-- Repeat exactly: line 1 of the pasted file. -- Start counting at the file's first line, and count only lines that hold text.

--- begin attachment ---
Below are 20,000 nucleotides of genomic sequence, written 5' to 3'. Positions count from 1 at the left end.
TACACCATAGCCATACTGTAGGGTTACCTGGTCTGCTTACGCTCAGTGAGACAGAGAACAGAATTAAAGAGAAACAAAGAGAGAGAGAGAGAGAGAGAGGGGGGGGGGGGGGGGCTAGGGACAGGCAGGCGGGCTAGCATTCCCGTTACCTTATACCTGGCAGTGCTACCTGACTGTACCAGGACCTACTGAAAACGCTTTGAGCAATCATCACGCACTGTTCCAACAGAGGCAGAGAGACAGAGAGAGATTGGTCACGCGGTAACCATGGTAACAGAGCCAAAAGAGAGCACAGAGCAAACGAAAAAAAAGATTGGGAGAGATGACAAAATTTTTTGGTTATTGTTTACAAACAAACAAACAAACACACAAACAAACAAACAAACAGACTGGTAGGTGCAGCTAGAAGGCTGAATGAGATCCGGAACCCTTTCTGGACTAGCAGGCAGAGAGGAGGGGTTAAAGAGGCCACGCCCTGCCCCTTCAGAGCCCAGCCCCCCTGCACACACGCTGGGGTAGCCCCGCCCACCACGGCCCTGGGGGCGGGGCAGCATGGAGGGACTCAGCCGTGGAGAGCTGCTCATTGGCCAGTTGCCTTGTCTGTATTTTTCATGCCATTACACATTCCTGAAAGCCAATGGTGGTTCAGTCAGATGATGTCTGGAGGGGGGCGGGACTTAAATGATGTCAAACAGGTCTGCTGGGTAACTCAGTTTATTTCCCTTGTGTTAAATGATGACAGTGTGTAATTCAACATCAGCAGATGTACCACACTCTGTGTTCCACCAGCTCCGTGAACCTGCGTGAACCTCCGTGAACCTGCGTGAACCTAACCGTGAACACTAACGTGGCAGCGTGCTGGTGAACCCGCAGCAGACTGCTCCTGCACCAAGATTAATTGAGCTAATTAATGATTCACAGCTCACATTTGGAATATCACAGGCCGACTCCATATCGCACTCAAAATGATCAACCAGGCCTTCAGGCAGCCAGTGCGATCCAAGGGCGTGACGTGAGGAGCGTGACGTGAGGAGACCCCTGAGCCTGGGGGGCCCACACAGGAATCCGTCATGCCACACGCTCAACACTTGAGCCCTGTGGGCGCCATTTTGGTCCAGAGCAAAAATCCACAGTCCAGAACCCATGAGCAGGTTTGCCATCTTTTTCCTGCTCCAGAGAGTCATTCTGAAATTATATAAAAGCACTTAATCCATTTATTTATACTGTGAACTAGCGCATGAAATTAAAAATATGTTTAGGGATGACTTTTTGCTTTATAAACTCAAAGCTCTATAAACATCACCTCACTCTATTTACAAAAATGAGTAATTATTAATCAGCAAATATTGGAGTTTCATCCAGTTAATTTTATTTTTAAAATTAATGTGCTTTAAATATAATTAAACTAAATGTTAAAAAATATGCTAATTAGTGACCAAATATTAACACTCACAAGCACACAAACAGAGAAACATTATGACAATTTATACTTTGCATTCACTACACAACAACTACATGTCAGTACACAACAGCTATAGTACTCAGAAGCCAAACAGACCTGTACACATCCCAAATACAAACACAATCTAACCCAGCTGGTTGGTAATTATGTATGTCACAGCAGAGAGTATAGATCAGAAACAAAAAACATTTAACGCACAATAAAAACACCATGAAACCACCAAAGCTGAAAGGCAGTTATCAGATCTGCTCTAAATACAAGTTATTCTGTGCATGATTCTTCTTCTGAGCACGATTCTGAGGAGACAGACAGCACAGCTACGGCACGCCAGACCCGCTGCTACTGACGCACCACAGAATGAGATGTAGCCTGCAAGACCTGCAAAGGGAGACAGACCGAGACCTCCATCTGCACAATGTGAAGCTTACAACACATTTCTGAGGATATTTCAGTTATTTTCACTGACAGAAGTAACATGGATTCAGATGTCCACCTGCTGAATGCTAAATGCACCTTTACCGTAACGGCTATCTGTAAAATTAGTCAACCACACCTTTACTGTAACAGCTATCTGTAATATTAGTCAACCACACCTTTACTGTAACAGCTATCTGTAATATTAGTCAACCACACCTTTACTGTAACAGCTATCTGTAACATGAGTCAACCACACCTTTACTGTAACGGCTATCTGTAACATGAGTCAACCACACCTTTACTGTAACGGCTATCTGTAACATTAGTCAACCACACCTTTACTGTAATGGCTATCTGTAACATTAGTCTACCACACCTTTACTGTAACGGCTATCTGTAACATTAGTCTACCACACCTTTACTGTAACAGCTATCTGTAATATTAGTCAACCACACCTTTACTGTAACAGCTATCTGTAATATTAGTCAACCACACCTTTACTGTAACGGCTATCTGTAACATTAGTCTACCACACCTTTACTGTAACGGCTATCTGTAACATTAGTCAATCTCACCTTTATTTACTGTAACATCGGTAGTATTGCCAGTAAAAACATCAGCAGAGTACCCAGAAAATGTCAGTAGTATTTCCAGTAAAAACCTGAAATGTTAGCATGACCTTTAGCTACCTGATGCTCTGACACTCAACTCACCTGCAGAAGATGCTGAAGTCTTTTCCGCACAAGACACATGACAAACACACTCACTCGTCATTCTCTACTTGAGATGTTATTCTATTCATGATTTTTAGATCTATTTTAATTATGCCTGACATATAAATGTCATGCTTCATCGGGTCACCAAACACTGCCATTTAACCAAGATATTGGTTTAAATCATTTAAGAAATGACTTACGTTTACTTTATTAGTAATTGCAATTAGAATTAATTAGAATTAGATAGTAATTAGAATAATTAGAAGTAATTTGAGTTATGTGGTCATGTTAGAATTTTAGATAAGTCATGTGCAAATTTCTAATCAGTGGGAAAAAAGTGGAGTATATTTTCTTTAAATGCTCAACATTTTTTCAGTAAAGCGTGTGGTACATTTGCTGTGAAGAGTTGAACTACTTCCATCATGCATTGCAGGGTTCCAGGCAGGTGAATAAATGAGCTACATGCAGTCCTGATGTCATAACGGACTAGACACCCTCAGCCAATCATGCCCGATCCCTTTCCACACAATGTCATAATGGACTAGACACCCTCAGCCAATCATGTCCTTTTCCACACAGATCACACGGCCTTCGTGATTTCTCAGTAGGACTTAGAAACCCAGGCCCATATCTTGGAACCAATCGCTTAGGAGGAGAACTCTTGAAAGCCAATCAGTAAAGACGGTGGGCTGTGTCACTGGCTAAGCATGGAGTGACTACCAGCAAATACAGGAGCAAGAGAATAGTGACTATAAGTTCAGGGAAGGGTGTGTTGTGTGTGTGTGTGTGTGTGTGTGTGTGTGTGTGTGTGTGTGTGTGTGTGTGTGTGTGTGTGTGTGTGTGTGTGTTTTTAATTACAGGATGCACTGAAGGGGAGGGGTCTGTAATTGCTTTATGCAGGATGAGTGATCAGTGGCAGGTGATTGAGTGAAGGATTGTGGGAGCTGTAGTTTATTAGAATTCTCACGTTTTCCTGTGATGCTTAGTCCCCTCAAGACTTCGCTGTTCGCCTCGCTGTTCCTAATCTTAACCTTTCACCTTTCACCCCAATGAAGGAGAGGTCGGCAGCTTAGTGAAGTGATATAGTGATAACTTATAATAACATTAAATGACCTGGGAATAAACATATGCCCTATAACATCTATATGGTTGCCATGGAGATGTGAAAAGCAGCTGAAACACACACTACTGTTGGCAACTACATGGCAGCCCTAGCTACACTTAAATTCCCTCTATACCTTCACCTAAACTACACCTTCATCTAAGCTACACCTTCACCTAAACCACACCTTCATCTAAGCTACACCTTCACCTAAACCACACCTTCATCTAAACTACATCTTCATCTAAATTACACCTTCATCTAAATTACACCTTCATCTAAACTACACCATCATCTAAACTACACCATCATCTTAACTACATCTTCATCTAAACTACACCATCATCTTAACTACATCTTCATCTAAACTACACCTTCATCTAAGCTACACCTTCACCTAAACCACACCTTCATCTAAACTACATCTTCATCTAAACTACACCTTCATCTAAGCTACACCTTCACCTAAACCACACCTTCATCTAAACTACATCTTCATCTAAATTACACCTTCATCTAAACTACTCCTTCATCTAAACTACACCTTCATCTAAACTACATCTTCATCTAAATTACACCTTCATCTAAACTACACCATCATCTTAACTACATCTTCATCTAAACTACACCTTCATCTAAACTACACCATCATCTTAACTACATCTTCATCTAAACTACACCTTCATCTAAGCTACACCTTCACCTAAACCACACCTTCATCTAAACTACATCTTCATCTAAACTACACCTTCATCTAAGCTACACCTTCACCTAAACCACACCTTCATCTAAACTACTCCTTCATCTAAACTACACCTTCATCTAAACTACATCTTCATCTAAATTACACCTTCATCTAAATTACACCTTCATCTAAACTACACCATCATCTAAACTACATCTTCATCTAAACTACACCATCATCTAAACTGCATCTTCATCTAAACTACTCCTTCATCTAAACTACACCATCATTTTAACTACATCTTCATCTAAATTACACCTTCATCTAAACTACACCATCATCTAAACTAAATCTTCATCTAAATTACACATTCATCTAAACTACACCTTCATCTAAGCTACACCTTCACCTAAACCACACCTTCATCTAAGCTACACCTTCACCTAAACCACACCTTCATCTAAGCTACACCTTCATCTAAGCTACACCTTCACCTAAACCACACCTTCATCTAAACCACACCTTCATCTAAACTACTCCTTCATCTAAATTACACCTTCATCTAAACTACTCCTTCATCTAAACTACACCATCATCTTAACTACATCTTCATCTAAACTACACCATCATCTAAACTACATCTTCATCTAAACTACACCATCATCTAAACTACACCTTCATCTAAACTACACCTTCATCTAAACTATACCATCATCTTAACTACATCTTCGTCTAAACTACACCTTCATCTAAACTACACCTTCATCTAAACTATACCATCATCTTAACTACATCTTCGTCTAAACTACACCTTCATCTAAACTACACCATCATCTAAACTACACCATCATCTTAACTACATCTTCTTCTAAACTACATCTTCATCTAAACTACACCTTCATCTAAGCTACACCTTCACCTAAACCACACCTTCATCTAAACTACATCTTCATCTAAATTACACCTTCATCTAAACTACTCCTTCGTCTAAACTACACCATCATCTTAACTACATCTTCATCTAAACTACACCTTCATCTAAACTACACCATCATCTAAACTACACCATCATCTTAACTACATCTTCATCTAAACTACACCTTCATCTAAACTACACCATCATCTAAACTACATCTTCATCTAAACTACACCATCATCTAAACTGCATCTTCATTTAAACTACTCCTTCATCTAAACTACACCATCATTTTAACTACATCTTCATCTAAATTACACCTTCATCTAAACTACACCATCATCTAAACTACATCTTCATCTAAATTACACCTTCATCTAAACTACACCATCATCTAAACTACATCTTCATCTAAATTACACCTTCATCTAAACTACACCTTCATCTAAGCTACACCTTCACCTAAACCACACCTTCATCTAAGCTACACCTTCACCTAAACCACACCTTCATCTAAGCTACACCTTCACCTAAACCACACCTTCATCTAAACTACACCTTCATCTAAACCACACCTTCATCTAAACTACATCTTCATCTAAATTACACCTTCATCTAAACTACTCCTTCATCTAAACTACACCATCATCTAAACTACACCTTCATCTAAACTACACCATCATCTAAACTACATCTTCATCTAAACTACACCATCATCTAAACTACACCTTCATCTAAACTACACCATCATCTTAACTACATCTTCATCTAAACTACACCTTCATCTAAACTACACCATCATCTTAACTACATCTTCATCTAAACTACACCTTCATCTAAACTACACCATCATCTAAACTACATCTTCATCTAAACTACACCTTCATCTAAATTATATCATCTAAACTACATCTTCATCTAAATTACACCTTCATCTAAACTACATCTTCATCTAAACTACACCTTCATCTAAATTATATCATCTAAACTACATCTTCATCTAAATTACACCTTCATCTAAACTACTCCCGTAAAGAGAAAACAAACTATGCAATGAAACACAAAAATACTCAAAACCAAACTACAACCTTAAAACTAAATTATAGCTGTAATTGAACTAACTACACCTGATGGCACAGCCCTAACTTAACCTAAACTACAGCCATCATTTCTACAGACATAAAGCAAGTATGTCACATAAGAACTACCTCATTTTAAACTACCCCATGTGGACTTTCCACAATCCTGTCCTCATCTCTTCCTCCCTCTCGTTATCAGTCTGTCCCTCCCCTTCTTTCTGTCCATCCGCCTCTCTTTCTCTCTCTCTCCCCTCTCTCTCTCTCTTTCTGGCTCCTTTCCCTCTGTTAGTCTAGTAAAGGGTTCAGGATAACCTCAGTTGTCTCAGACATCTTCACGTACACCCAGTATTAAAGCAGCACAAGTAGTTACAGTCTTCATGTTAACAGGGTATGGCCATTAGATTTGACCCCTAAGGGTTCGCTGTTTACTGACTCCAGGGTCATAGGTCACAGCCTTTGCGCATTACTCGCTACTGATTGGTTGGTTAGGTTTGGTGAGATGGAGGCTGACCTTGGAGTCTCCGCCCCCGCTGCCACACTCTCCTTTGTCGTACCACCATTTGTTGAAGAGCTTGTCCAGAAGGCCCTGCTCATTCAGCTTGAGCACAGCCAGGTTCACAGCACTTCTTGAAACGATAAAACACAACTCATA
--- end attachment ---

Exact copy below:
Below are 20,000 nucleotides of genomic sequence, written 5' to 3'. Positions count from 1 at the left end.